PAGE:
I think back on that every so often as one of the many examples of how you don’t need to spend tons of money to become a great guitar player and get great sounds.
Do you have any custom pedals made and what are you currently using on your pedal board?
I’ve had a couple pedals that were made, or rather one pedal that was made for me and I’d go back and forth with another dude about doing something special that hasn’t quite panned out yet. I’m definitely a huge fan of pedals and I am always buying and selling them. Also, I’m always looking around for new pedals when I really shouldn’t be.
My pedal board is always changing, for example, Mike [Risberg – guitar] and I did like a rig rundown last year where we talked in depth about what was on our pedal boards. Since then it’s already changed. I’ve actually been working on a new project recently to kind of overhaul my board and make the centrepiece of it a MIDI controller. The more complex the band has become, the more I realized the importance of being able to control everything from a central brain on the board and stop the tap dancing.
At the beginning of my chain is of course, a tuner and then a volume pedal. After that I have a wah pedal which goes into a Benson preamp pedal. I use the Benson preamp for kind of a base drive tone, a nice crunch tone. I also have a Blackarts Toneworks Pharaoh as my main fuzz pedal. I have a Stomp Under Foot Rams Head, which is a BigMuff style pedal. A nice builder from Poland called Sitek just sent me an octave fuzz (Pandora Fuzz) which I recently put on my board.
I’m a big fan of delay and somehow that’s always the effect I’m most into. I’ve a bunch of different delay pedals. I have a Meris Polymoon that I’m using frequently on newer albums. I have an Empress Echosystem that’s Empress’s answer to the Strymon timeline pedal. It’s basically a box of a bunch of different algorithms. I also have a Moog Phaser.
Going back to the MIDI controller, I’m using a Morningstar MCB. Morningstar is a company from Singapore that makes these MIDI controllers that can be combined with a loop switcher and they’re super powerful. You can use them to control synthesizers and to control all the parameters on your pedal board. Since we’ve got so much going on, it can be a really dense mix, that’s where the idea came to set a bunch of presets allowing you to jump to the exact sound on all of your pedals at the exact moment you want to without all the tap dancing.
This is totally a quarantine project as well [laughs]. Sometimes I sit back and wish I had two pedals and uncomplicate things, but that’s the fun of always trying new gear. Plus, there are so many cool builders these days, it’s almost like craft breweries. It’s so cool to see what all these great minds are coming up with.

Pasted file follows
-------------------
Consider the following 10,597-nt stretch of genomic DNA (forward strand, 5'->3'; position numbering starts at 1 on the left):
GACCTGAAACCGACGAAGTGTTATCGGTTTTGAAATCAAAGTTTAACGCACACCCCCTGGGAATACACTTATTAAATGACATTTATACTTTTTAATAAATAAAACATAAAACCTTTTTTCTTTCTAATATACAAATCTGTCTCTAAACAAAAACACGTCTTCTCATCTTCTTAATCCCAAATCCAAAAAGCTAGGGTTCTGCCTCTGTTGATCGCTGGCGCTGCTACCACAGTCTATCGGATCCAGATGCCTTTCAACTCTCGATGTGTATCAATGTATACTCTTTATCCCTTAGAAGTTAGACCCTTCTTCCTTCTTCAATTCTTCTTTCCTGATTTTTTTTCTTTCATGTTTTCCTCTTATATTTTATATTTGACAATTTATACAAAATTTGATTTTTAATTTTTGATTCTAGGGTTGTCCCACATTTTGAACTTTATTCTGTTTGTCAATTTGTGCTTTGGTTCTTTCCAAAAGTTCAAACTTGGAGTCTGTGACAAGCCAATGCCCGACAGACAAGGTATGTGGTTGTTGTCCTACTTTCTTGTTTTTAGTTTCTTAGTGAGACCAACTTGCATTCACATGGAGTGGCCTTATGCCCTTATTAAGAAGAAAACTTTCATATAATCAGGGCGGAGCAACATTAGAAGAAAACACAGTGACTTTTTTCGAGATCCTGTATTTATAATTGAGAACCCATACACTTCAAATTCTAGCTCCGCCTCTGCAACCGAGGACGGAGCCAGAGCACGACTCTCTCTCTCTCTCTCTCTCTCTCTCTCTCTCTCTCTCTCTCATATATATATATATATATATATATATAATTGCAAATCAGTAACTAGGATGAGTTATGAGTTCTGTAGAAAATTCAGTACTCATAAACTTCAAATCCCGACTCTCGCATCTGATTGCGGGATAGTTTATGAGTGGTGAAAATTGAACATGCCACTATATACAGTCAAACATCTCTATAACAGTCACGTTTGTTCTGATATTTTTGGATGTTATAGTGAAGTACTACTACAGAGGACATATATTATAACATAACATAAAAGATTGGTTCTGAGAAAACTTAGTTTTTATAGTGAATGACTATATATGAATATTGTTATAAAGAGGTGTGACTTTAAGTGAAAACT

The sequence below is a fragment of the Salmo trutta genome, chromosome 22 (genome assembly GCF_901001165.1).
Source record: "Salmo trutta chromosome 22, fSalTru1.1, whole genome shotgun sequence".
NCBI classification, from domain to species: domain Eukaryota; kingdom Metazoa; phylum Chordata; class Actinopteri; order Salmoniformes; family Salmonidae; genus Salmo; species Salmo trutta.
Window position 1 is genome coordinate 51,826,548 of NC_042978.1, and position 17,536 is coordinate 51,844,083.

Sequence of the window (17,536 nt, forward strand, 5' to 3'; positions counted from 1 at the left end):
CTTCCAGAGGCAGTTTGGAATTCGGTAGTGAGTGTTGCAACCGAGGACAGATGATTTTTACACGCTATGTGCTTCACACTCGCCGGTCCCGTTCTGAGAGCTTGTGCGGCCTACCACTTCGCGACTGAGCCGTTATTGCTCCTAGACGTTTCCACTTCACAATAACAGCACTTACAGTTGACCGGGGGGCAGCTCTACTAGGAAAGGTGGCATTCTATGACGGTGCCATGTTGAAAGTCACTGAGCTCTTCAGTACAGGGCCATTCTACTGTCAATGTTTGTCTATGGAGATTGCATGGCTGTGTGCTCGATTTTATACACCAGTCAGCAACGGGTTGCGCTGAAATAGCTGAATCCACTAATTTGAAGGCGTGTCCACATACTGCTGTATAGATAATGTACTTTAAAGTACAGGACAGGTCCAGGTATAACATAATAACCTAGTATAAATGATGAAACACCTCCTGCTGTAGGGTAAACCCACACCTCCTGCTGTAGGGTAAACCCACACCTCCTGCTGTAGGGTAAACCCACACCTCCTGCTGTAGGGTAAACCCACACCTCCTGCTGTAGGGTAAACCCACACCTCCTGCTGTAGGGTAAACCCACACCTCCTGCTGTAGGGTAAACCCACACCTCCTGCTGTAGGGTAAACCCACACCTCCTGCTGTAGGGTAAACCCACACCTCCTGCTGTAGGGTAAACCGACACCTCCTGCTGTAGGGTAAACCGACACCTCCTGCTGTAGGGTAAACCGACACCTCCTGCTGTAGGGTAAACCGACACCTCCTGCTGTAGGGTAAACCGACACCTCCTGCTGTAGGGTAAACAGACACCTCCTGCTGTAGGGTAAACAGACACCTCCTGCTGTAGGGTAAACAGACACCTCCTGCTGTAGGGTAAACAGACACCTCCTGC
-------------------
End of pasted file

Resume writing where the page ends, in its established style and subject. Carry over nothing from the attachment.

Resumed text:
Lastly, we’ve come to guitars. What guitars are in your arsenal and do you have a pickup preference?
On all of the Elder records, I have solely used humbucker pickups. I have a Gibson SG ’61 reissue that I’ve played for the better part of the band’s existence. It has the standard 57 classic pickups which I think are really nice. I’m not a Gibson fanboy [laughs] but, they sound good. I’ve got another semi hollow body Gibson ES 335 that has the same pickups and I really love to play that guitar. I have a Dunable guitar, a builder out of Los Angeles which come loaded with Lollar Imperial humbuckers, which also sound fabulous.
I have another guitar that is kind of a project. It’s an old Guild, I forget the model number, one of these funny 80s looking metal body guitars. I put in humbucker sized single coil P90s but I think something is fucked up because they don’t really sound quite right. I like the single coil sound but I haven’t had a chance to try it out much.
Our other guitarist Mike, has a Telecaster and I think that that sounds great. I love the chime and the way it cuts through a mix too. I bought my SG because it played nice and it fit the bill. It’s a cool looking rock guitar. I never liked the look of a Stratocaster or Telecaster, so back when I was a more ignorant player, it was more about the image that shaped my decision and I just stuck with the SG I guess.
I love the variety each Elder album has. For example, the Self-Titled album is very heavy, The Gold & Silver Sessions is instrumental while Omens focuses a lot of vocals. Do you set out to make a whole new sounding album from the beginning?
Yes, we want every record to sound different, that’s kind of the fun in writing. We are pushing fifteen years now and will be recording our sixth full LP in the spring, not to mention the EPs and all that crap. It’s kind of a long time to follow a band. I guess it gets a little exhausting if every record is produced the exact same with all the exact same sounds, let alone the songwriting and the tone of it. Experimentation is half the fun and also when you go to studios you might bring your equipment with you thinking that you know exactly how you’re going to sound, but then you see an old Vox AC30 sitting in the corner and I want to try it out. I want to try this amplifier, or that guitar, it’s the fun of recording.
When playing live I read you guys don’t often like to play the same songs twice allowing room for. When writing do you intend for this or do you experiment with songs in a live setting?